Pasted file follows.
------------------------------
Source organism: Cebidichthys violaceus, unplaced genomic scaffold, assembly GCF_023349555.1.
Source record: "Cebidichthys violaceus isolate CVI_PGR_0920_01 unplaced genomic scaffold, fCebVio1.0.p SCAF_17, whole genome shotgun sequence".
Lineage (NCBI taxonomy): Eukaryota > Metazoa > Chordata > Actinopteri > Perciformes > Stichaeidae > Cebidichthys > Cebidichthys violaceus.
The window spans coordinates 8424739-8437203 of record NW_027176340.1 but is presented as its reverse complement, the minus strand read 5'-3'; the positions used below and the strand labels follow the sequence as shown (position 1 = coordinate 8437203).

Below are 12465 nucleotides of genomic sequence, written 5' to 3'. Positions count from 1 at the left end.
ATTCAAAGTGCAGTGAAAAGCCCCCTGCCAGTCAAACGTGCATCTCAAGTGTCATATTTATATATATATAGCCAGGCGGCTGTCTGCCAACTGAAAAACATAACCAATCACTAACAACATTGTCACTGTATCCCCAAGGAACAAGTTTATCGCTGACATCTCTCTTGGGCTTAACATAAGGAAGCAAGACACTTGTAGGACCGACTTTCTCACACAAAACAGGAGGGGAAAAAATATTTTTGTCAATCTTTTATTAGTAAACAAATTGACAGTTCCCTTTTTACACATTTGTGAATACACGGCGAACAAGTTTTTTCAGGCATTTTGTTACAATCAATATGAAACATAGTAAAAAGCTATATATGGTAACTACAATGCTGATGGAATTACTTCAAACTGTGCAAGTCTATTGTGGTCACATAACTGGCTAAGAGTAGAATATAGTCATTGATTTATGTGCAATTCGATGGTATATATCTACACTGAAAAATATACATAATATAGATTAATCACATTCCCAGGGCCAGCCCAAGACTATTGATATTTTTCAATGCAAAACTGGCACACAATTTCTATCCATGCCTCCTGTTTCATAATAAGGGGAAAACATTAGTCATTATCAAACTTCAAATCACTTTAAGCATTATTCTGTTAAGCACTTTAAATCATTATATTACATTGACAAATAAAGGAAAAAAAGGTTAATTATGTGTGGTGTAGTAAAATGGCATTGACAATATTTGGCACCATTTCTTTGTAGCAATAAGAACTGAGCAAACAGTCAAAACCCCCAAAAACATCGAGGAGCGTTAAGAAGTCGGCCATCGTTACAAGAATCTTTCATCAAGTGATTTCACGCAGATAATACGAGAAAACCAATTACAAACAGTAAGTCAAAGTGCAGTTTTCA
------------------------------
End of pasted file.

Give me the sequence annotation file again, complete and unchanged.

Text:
Source organism: Cebidichthys violaceus, unplaced genomic scaffold, assembly GCF_023349555.1.
Source record: "Cebidichthys violaceus isolate CVI_PGR_0920_01 unplaced genomic scaffold, fCebVio1.0.p SCAF_17, whole genome shotgun sequence".
Lineage (NCBI taxonomy): Eukaryota > Metazoa > Chordata > Actinopteri > Perciformes > Stichaeidae > Cebidichthys > Cebidichthys violaceus.
The window spans coordinates 8424739-8437203 of record NW_027176340.1 but is presented as its reverse complement, the minus strand read 5'-3'; the positions used below and the strand labels follow the sequence as shown (position 1 = coordinate 8437203).

Below are 12465 nucleotides of genomic sequence, written 5' to 3'. Positions count from 1 at the left end.
ATTCAAAGTGCAGTGAAAAGCCCCCTGCCAGTCAAACGTGCATCTCAAGTGTCATATTTATATATATATAGCCAGGCGGCTGTCTGCCAACTGAAAAACATAACCAATCACTAACAACATTGTCACTGTATCCCCAAGGAACAAGTTTATCGCTGACATCTCTCTTGGGCTTAACATAAGGAAGCAAGACACTTGTAGGACCGACTTTCTCACACAAAACAGGAGGGGAAAAAATATTTTTGTCAATCTTTTATTAGTAAACAAATTGACAGTTCCCTTTTTACACATTTGTGAATACACGGCGAACAAGTTTTTTCAGGCATTTTGTTACAATCAATATGAAACATAGTAAAAAGCTATATATGGTAACTACAATGCTGATGGAATTACTTCAAACTGTGCAAGTCTATTGTGGTCACATAACTGGCTAAGAGTAGAATATAGTCATTGATTTATGTGCAATTCGATGGTATATATCTACACTGAAAAATATACATAATATAGATTAATCACATTCCCAGGGCCAGCCCAAGACTATTGATATTTTTCAATGCAAAACTGGCACACAATTTCTATCCATGCCTCCTGTTTCATAATAAGGGGAAAACATTAGTCATTATCAAACTTCAAATCACTTTAAGCATTATTCTGTTAAGCACTTTAAATCATTATATTACATTGACAAATAAAGGAAAAAAAGGTTAATTATGTGTGGTGTAGTAAAATGGCATTGACAATATTTGGCACCATTTCTTTGTAGCAATAAGAACTGAGCAAACAGTCAAAACCCCCAAAAACATCGAGGAGCGTTAAGAAGTCGGCCATCGTTACAAGAATCTTTCATCAAGTGATTTCACGCAGATAATACGAGAAAACCAATTACAAACAGTAAGTCAAAGTGCAGTTTTCA